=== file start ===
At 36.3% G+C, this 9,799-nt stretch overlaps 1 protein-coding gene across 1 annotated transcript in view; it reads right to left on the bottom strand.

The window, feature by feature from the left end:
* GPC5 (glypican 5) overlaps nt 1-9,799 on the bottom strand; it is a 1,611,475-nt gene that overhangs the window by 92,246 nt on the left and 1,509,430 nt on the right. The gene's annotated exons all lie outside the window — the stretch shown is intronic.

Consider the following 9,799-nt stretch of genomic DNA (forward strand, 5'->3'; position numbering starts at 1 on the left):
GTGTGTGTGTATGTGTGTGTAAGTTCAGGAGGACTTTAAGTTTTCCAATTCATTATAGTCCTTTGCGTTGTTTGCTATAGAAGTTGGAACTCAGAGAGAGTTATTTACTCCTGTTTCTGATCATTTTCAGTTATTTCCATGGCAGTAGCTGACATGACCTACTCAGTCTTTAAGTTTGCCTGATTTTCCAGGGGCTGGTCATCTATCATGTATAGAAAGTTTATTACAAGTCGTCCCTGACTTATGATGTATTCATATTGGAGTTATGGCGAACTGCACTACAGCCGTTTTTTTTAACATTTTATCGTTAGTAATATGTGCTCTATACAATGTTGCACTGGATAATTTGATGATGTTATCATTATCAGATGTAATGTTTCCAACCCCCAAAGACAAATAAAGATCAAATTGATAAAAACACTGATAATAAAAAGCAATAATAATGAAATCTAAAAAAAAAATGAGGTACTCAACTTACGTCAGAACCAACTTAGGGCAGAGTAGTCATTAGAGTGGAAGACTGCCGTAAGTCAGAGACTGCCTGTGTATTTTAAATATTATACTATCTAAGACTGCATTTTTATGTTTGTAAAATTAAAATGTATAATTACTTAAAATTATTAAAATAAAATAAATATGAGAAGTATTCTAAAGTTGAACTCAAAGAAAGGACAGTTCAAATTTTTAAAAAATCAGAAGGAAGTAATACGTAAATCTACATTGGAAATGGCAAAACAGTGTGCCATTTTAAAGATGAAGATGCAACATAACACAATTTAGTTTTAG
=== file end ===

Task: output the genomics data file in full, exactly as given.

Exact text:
At 36.3% G+C, this 9,799-nt stretch overlaps 1 protein-coding gene across 1 annotated transcript in view; it reads right to left on the bottom strand.

The window, feature by feature from the left end:
* GPC5 (glypican 5) overlaps nt 1-9,799 on the bottom strand; it is a 1,611,475-nt gene that overhangs the window by 92,246 nt on the left and 1,509,430 nt on the right. The gene's annotated exons all lie outside the window — the stretch shown is intronic.

Consider the following 9,799-nt stretch of genomic DNA (forward strand, 5'->3'; position numbering starts at 1 on the left):
GTGTGTGTGTATGTGTGTGTAAGTTCAGGAGGACTTTAAGTTTTCCAATTCATTATAGTCCTTTGCGTTGTTTGCTATAGAAGTTGGAACTCAGAGAGAGTTATTTACTCCTGTTTCTGATCATTTTCAGTTATTTCCATGGCAGTAGCTGACATGACCTACTCAGTCTTTAAGTTTGCCTGATTTTCCAGGGGCTGGTCATCTATCATGTATAGAAAGTTTATTACAAGTCGTCCCTGACTTATGATGTATTCATATTGGAGTTATGGCGAACTGCACTACAGCCGTTTTTTTTAACATTTTATCGTTAGTAATATGTGCTCTATACAATGTTGCACTGGATAATTTGATGATGTTATCATTATCAGATGTAATGTTTCCAACCCCCAAAGACAAATAAAGATCAAATTGATAAAAACACTGATAATAAAAAGCAATAATAATGAAATCTAAAAAAAAAATGAGGTACTCAACTTACGTCAGAACCAACTTAGGGCAGAGTAGTCATTAGAGTGGAAGACTGCCGTAAGTCAGAGACTGCCTGTGTATTTTAAATATTATACTATCTAAGACTGCATTTTTATGTTTGTAAAATTAAAATGTATAATTACTTAAAATTATTAAAATAAAATAAATATGAGAAGTATTCTAAAGTTGAACTCAAAGAAAGGACAGTTCAAATTTTTAAAAAATCAGAAGGAAGTAATACGTAAATCTACATTGGAAATGGCAAAACAGTGTGCCATTTTAAAGATGAAGATGCAACATAACACAATTTAGTTTTAG